News / Africa

    AU Commission Hopeful on Resolving South Sudan’s Crisis

    Opposition negotiators Hussein Mar Nyuot (L), and Mabior de Garang (C) at peace talks for South Sudan in Addis Ababa.
    Opposition negotiators Hussein Mar Nyuot (L), and Mabior de Garang (C) at peace talks for South Sudan in Addis Ababa.
    Peter Clottey
    A prominent member of the African Union’s (AU) Commission of Inquiry on South Sudan has expressed confidence that the group will come up with recommendations to resolve the crisis in the world’s newest nation following meetings with President Salva Kiir and former vice president Riek Machar.

    The AU commission, led by Nigeria’s former President Olusegun Obasanjo is mandated to investigate and come up with solutions to assure justice, accountability, reconciliation and ensure the crisis never happens again.

    A leading member of the AU commission, Justice Sophia A. B. Akuffo, who is also president of the African Court on Human and Peoples’ Rights, says the group wants to ascertain the underlying causes of the conflict, which has left at least ten thousand people dead and hundreds of thousands displaced from their homes.

    “We have already done one exploratory visit to South Sudan so we can observe firsthand what the situation is. We met with the president and even with the former vice president,” said Akuffo.

    The commission, Akuffo says, met with the Council of Churches, African diplomats, international agencies and also visited an internally displaced camp, to gauge the current situation on the ground.

    “This is just to begin to understand that underlying causes of all these because situations like these don’t just arise by themselves, there is always causation,” said Akuffo.

    The AU has openly expressed support to the mediation efforts by the Intergovernmental Authority on Development (IGAD) a regional bloc mediating the peace talks between representatives of the government in Juba and rebels allied to former vice president Machar.

    But, some critics say the African Union has been too slow to help end the conflict in spite of the crisis that has devastated the country.  Akuffo rejects the criticism and says the AU has been engaged in the process to find peace in South Sudan.

    “The African Union [officials has] been fervently supporting the work of IGAD, and it is just unfortunate that sometimes when you are seeking peace through mediation sometimes things might blow up,” said Akuffo.

    She declined to give details about the commission’s meetings with both Mr. Kiir and Machar.

    “Both expressed themselves willing to cooperate with the commission, and were willing to give us their side of what the root causes of the problem are as they see it,” said Akuffo.

    She also says the AU’s commission of inquiry on South Sudan will come with a measure that will ensure that the country does not revert to a nationwide violence again.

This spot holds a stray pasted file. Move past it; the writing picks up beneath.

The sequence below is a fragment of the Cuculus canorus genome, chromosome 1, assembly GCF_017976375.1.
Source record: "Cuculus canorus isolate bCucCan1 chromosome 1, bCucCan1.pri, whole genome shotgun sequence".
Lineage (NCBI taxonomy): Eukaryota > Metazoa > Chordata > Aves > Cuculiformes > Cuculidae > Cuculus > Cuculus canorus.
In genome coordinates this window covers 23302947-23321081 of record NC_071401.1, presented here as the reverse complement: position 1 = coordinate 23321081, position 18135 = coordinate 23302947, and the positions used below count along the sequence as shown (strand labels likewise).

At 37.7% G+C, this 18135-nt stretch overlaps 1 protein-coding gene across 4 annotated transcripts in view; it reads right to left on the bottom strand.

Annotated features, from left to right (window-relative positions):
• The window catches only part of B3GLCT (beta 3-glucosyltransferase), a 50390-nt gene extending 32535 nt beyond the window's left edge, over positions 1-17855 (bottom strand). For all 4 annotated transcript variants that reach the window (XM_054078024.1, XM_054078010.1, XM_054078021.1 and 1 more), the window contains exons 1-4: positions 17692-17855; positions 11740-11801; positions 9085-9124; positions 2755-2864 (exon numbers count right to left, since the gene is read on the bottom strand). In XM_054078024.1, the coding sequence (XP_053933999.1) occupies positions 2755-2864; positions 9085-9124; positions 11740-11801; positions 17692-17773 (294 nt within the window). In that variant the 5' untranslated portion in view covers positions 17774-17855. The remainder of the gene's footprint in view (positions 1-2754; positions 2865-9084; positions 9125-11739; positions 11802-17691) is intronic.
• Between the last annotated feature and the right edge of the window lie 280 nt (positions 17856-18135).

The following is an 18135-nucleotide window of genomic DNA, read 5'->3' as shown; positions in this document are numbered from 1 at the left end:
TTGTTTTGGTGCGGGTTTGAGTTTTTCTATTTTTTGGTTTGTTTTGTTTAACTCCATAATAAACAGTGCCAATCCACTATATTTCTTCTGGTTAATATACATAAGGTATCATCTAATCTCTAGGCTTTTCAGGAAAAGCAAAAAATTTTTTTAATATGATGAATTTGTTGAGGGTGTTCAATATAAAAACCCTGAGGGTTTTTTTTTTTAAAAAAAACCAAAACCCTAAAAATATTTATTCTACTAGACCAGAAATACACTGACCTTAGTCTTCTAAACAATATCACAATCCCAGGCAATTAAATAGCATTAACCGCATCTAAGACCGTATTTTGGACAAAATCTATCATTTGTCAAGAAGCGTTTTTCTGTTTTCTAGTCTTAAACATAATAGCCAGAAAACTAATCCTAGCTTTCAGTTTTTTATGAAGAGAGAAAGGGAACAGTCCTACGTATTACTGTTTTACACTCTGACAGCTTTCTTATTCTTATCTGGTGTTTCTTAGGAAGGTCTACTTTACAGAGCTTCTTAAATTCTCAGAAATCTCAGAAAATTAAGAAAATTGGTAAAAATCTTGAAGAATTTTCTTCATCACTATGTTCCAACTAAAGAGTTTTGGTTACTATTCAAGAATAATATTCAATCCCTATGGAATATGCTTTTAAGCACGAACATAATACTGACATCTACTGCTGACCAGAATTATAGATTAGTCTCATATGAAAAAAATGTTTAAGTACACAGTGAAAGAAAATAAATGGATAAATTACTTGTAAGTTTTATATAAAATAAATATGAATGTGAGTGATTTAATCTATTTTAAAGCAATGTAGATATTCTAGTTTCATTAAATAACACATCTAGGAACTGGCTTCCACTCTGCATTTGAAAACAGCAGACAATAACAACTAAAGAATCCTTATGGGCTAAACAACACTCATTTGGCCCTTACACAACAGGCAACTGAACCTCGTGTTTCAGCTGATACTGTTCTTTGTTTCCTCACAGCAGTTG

“I think the prospects are really bright,” said Akuffo. “We will be able to come up with very fruitful and useful and effective outcomes that not only will stop the current crisis, but will help the people to begin to resolve those underlying problems.”
    Clottey interview with Justice Sophia A. B. Akuffo, AU group on South Sudan
    Clottey interview with Justice Sophia A. B. Akuffo, AU group on South Sudani
    || 0:00:00
    ...    
     
    X

    You May Like

    Native Americans Ask: What About Our Water Supply?

    They say they have been facing a dangerous water contaminant for decades - uranium – but the problem has received far less attention than water contamination by lead in Flint, Michigan

    Pakistan's President Urges Nation Not to Celebrate Valentine's Day

    Mamnoon Hussain criticizes Valentine's Day, which falls on Sunday this year, as a Western import that threatens to undermine the Islamic values of Pakistan

    Mother of IS Supporter: Son Was Peaceful, 'Role Model'

    Somali-American Abdirizak Mohamed Warsame pleaded guilty Thursday to charges of conspiring to provide material support to Islamic State militants

    This forum has been closed.
    Comments
         
    There are no comments in this forum. Be first and add one

    By the Numbers

    Featured Videos

    Your JavaScript is turned off or you have an old version of Adobe's Flash Player. Get the latest Flash player.
    Two-thirds of World Faces Water Shortagei
    X
    February 12, 2016 7:31 PM
    Four billion people — or two out of every three on the planet — do not have enough water to meet their basic needs. That is far greater than previously thought, according to a new study that presents a more accurate picture of the problem. As VOA's Rosanne Skirble reports, the findings will help policymakers and the public craft solutions to address the threat.
    Video

    Video Two-thirds of World Faces Water Shortage